A new mini Andermatt is to be built in Dieni GR.
Martin SchmidtEditor Economics
While hotels have regularly opened up in many holiday destinations in recent years, tourism projects continue to make the headlines, the dimensions of which make you forget all the romantic huts. Most recently in the southern Grisons mountain village of San Bernardino.
Lugano entrepreneur Stefano Artioli (62) wants to invest up to 300 million francs in several hotels, holiday apartments and the modernization of the ski lifts in the village. In this way, 1,500 beds are intended to bring new life to the slumbering mountain village. Artioli aims to complete the entire project by 2025.
The Egyptian entrepreneur Samih Sawiris (65) also has big plans for his Andermatt Swiss Alps AG. In Sedrun GR, he wants to build a new village district from scratch for CHF 170 million: 13 buildings, 410 hotel rooms, 119 holiday apartments. If everything goes according to plan, the new part of the village should be ready by 2027. In the last 15 years, Sawiris has already invested around 1.5 billion francs in a huge resort with holiday apartments, hotels and the ski area in Andermatt UR.
Houses of cards with risks
Christian Laesser (59), tourism economist at the University of St. Gallen, is familiar with such mammoth projects: “The low interest rate environment and the cheap loans in recent years have given such large-scale projects new international impetus.”
The logic behind it is always similar, explains Laesser. “An investor can buy relatively cheap land and use it to develop a real estate business, including tourism.” The potential for increasing the value of real estate, especially on wasteland, can be considerable. It remains to be seen whether this will continue to work when interest rates rise, says the expert.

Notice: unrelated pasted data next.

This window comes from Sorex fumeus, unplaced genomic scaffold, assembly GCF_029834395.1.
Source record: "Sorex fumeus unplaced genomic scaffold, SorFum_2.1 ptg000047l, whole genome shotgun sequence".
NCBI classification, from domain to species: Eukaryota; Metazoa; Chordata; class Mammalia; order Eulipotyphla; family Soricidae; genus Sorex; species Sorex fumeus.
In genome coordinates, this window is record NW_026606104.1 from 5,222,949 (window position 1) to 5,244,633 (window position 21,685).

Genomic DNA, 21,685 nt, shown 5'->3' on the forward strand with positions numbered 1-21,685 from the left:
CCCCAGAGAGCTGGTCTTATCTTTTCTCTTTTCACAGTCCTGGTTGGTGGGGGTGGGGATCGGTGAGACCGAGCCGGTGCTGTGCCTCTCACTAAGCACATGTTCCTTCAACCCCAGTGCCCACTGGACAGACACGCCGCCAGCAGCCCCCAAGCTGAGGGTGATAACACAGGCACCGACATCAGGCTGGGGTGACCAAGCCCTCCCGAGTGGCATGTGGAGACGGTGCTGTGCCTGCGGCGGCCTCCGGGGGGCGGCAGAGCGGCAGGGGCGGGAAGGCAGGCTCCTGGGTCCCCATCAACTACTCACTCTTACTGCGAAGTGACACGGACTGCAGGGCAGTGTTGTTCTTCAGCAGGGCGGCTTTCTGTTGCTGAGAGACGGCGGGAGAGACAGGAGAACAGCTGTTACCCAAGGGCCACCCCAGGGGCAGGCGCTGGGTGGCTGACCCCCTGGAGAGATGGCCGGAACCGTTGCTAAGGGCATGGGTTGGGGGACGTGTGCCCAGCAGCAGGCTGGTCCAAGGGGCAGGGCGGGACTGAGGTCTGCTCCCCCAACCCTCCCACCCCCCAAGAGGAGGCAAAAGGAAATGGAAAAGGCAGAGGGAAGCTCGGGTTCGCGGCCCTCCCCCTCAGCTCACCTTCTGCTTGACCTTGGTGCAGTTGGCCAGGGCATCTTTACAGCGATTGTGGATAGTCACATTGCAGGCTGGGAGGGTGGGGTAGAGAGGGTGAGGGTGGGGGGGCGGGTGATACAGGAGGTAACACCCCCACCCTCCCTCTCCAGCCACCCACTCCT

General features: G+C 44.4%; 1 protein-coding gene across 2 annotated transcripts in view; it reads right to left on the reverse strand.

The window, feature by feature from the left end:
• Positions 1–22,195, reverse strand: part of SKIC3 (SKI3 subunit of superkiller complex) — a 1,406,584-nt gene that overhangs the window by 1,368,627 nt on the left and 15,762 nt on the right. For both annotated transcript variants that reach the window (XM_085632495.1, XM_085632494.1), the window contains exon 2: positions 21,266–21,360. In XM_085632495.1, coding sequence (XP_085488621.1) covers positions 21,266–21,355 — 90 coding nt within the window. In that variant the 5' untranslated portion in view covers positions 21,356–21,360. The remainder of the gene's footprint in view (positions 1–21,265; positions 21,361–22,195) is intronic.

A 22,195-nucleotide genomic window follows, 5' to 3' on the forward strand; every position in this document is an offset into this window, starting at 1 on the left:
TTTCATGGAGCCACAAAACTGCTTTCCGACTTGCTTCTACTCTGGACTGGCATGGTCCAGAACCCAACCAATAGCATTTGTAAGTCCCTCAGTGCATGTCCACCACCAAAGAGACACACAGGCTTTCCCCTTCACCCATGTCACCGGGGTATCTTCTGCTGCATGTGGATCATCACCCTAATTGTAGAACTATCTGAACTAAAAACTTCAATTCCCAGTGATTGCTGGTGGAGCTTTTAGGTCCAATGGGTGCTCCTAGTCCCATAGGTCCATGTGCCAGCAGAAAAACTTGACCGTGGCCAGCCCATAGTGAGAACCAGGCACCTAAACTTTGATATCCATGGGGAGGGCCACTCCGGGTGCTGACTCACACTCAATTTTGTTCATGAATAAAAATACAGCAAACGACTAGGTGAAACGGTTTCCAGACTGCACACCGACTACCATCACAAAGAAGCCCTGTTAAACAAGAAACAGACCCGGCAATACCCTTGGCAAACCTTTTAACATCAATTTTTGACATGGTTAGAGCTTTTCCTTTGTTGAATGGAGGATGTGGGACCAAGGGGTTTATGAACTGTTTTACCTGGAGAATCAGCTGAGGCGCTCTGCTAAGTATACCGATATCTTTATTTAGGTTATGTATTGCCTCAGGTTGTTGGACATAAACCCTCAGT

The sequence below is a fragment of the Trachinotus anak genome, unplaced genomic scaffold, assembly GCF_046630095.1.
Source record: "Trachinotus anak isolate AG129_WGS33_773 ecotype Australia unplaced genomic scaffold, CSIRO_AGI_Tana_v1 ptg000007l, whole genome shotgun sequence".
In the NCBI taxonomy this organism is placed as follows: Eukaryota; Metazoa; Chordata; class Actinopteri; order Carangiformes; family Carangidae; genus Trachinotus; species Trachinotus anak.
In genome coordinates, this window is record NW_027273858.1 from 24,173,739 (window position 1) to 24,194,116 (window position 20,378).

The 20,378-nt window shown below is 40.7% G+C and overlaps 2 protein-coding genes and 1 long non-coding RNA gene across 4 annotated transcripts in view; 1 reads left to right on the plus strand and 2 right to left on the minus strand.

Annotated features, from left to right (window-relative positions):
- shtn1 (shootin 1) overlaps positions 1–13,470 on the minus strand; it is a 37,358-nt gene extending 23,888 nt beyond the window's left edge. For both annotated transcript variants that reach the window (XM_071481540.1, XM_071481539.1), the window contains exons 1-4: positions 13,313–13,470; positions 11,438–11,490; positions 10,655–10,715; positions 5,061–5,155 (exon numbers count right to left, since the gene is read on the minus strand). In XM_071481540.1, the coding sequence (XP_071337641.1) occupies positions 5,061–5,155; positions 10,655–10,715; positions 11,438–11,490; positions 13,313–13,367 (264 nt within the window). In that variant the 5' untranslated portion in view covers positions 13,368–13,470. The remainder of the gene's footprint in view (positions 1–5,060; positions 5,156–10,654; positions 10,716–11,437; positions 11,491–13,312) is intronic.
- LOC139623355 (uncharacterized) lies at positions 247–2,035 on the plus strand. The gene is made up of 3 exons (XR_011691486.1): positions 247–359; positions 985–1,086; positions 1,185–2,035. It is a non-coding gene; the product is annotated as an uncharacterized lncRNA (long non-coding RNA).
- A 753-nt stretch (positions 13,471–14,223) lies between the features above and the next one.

The investors use the profits from the real estate business to promote the tourist infrastructure in town and other real estate projects. “If the calculation works out, they create a self-reinforcing cycle,” says Laesser. But the projects are anything but a sure-fire success, according to the economist: “If the investors don’t get the real estate business up and running, the house of cards will collapse.”
Destinations hope for warm beds
Major projects can also be an opportunity for established tourism destinations. For example in Saas-Fee VS. Numerous hotels have closed there in the past. With the Swede Peter Wittander (58) there is now an investor who wants to build 67 residential units with 400 beds at six locations. According to “Walliser Bote”, 94 percent of the apartments worth CHF 72 million have already been sold.
The Second Homes Act ensures that the new owners have to rent out the apartments in Saas-Fee. The community can therefore look forward to more guests. However, such a large number of co-owners can be dangerous in the long term. “Projects like this are often profitable in the short term, especially for the lead investors,” says Laesser. “But if major renovations are necessary later on, conflicts can quickly arise between the many parties involved.”
Sawiris is planning a marina and a mini village
In the municipality of Hérémence in the Lower Valais, a 90-million-dollar project is also nearing completion. The key data: 60 hotel beds and almost 160 apartments including a thermal and wellness center. Here, too, the investors have sold some of the apartments.
And then there is another Sawiris project: the entrepreneur wants to build a marina and mini-village on Lake Uri. He is planning a hotel with 50 rooms and 100 other serviced holiday apartments. As in most places, the project met with approval from the population, but also numerous critics.